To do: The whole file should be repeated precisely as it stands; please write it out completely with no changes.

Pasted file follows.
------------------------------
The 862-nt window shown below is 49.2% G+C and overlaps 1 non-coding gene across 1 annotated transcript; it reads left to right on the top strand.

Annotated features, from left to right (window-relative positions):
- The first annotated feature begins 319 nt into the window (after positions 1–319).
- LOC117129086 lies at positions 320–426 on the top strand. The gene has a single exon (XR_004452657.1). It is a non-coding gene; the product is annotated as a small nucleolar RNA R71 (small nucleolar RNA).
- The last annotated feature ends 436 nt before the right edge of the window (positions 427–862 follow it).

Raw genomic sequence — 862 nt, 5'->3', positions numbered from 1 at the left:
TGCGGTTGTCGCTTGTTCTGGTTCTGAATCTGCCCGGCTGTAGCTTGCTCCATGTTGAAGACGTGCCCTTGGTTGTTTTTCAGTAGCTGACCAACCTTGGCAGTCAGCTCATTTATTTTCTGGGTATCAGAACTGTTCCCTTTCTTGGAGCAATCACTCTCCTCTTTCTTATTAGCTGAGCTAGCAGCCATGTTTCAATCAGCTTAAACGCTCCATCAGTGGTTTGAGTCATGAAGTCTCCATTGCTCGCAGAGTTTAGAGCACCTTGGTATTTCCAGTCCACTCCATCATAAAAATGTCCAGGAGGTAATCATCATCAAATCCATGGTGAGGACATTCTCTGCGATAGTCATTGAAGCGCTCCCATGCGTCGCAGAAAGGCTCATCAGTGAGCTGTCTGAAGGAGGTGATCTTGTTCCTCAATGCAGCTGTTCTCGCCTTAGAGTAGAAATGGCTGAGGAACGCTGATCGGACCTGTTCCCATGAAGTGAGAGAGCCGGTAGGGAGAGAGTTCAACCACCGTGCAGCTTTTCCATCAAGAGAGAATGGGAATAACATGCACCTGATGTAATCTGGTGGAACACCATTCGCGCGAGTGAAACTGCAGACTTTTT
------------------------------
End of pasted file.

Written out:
The 862-nt window shown below is 49.2% G+C and overlaps 1 non-coding gene across 1 annotated transcript; it reads left to right on the top strand.

Annotated features, from left to right (window-relative positions):
- The first annotated feature begins 319 nt into the window (after positions 1–319).
- LOC117129086 lies at positions 320–426 on the top strand. The gene has a single exon (XR_004452657.1). It is a non-coding gene; the product is annotated as a small nucleolar RNA R71 (small nucleolar RNA).
- The last annotated feature ends 436 nt before the right edge of the window (positions 427–862 follow it).

Raw genomic sequence — 862 nt, 5'->3', positions numbered from 1 at the left:
TGCGGTTGTCGCTTGTTCTGGTTCTGAATCTGCCCGGCTGTAGCTTGCTCCATGTTGAAGACGTGCCCTTGGTTGTTTTTCAGTAGCTGACCAACCTTGGCAGTCAGCTCATTTATTTTCTGGGTATCAGAACTGTTCCCTTTCTTGGAGCAATCACTCTCCTCTTTCTTATTAGCTGAGCTAGCAGCCATGTTTCAATCAGCTTAAACGCTCCATCAGTGGTTTGAGTCATGAAGTCTCCATTGCTCGCAGAGTTTAGAGCACCTTGGTATTTCCAGTCCACTCCATCATAAAAATGTCCAGGAGGTAATCATCATCAAATCCATGGTGAGGACATTCTCTGCGATAGTCATTGAAGCGCTCCCATGCGTCGCAGAAAGGCTCATCAGTGAGCTGTCTGAAGGAGGTGATCTTGTTCCTCAATGCAGCTGTTCTCGCCTTAGAGTAGAAATGGCTGAGGAACGCTGATCGGACCTGTTCCCATGAAGTGAGAGAGCCGGTAGGGAGAGAGTTCAACCACCGTGCAGCTTTTCCATCAAGAGAGAATGGGAATAACATGCACCTGATGTAATCTGGTGGAACACCATTCGCGCGAGTGAAACTGCAGACTTTTT